You can still see the lines from basketball games played long ago on the floor of the old Selma High School gym. Though a ball might never bounce on that hardwood again, the lines are there to stay, prepared to live on as an 80-year-old wink in the building’s next life.
That next life is a downtown civic center for Selma – a party house, a meeting room, a hall of celebrations. The town council bought the building last year from the American Legion, which had owned the former gym for most of its life. The town will learn next month whether has received a $225,000 federal grant. If the news is good, renovations could be underway soon.
Buoyed perhaps by the home-renovation shows flooding television, more people today seem to be embracing buildings of the past. Ann Williams, chairwoman of Selma’s Civic Center Committee, said the town hopes to take a piece of its history and give it new life. The old building, used mostly for storage in recent years, was built in the 1930s as a Works Progress Administration project, the floors lacquered with the sweat of desperate Selma brows, but a community grateful for the jobs and the money. Williams said the history of the building is why people seem to care.
“This is what’s driving me and really driving the whole community,” Williams said. “(President Franklin) Roosevelt tried to keep people from starving. Three of the projects in North Carolina came here and gave people some work when they couldn’t get any work They built this gym when they were starving. It’s become a really big issue for us. It was built for the people by the people.”
Selma paid $60,000 for the building and Williams said renovations are expected to cost around $300,000. Already, Selma has $80,000 in private donations, $10,000 in brick sales and $30,000 from the Johnston County Board of Commissioners.
The work, Williams said, is essentially bringing an 80-year-old building into the modern era. The electrical system and lighting will be redone, a new heating and cooling system will be installed, the floors will be refinished, and new bathrooms will be built. The charm of the building, the large windows and the ceiling of heavy beams, will be left intact.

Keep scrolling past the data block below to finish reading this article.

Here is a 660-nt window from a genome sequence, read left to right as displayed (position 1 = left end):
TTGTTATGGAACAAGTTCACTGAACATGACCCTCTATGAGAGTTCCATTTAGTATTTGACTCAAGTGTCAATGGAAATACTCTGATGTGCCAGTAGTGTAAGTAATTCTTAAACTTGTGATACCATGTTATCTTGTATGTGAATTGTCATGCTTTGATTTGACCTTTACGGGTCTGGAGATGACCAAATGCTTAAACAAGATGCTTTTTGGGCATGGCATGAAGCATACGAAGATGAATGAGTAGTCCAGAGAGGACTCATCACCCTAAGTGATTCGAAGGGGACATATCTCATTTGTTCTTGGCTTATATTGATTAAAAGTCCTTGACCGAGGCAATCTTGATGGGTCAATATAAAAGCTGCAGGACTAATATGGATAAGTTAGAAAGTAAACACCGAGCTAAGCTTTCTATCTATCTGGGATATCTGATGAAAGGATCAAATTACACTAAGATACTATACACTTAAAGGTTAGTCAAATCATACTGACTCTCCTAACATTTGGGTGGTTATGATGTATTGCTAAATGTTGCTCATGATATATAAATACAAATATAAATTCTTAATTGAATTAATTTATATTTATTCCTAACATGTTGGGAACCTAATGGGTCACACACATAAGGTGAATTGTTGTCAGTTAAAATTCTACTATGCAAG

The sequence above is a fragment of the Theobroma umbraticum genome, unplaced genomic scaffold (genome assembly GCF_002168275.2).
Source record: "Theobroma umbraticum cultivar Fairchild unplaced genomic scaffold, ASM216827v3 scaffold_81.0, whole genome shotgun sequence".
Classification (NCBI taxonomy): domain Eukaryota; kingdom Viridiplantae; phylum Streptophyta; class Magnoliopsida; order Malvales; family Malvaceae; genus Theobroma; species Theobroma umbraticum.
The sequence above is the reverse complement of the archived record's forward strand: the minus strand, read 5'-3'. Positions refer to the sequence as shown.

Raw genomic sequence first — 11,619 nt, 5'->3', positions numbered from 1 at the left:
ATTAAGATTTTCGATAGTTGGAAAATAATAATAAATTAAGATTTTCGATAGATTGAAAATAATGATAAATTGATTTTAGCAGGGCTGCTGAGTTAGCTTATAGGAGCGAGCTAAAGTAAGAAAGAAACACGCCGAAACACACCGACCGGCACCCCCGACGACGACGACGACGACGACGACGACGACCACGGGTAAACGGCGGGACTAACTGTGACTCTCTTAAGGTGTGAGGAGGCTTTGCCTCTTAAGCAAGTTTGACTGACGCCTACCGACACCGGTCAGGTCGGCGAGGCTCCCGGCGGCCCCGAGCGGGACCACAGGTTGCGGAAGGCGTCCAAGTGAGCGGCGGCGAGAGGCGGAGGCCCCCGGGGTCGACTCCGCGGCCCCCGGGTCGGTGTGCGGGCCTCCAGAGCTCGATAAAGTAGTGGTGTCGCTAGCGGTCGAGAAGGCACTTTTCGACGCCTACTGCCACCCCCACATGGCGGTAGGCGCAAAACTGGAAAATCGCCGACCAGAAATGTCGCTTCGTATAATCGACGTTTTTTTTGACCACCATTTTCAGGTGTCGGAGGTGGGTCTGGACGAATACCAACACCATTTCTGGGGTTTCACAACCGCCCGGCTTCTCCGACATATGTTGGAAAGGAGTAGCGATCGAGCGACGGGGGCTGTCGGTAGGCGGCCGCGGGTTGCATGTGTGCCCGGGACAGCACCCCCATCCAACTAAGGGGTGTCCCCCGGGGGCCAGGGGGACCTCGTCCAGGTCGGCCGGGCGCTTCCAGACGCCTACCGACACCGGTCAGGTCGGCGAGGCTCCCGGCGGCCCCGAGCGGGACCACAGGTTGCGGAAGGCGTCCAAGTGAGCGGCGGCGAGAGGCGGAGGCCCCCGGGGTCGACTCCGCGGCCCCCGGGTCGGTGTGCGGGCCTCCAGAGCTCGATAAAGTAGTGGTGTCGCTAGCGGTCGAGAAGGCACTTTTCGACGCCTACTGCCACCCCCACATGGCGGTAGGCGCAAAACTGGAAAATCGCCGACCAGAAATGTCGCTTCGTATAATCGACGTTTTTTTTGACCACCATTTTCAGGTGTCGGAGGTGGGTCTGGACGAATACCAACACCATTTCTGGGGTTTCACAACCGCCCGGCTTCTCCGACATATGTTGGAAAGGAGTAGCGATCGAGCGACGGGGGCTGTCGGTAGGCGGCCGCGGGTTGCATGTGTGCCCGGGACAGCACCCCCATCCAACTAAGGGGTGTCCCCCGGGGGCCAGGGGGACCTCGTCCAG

When it’s updated, Williams said, the civic center will have space for about 350 people, and she expects it to be used for corporate meetings, banquets and wedding receptions. With an attached kitchen, she said, it’s set up well for catered events. Most of all, though, Williams said she hopes the space becomes a tool for downtown Selma, a place for the antique stores to host sidewalk sales when the weather turns bad or for couples to learn ballroom dancing on the old oak floors.
“It could be anything, any kind of party,” Williams said.
This week, the town is taking care of a living, breathing obstacle: bats. Williams said it was well known that a colony of bats was living in the rafters of the building, evidenced by their droppings on the floor, but during a recent committee meeting, the issue became urgent. One of the members mentioned that in North Carolina, bats have rights, and one of those rights is their mating season, from April 1 to Aug. 1, can’t be interrupted. That meant if the grant money came Selma’s way next month, the town couldn’t start renovations until nearly fall.
Selma hired a company that specializes in bat removal for $5,000. The work started this week, with the company installing one-way doors from the spot in the building from where the bats are thought to come and go. It essentially changes the locks on the building for the bats when they leave, allowing them to fly out of the building, but it won’t let them back in.
“They told us it could take anywhere from three or four days to two or three weeks for the bats to leave the building,” Williams said. “Once they’re satisfied they’re gone, they’ll seal the areas. They guarantee their work.”
Selma expects to find out about its grant application by the middle of next month.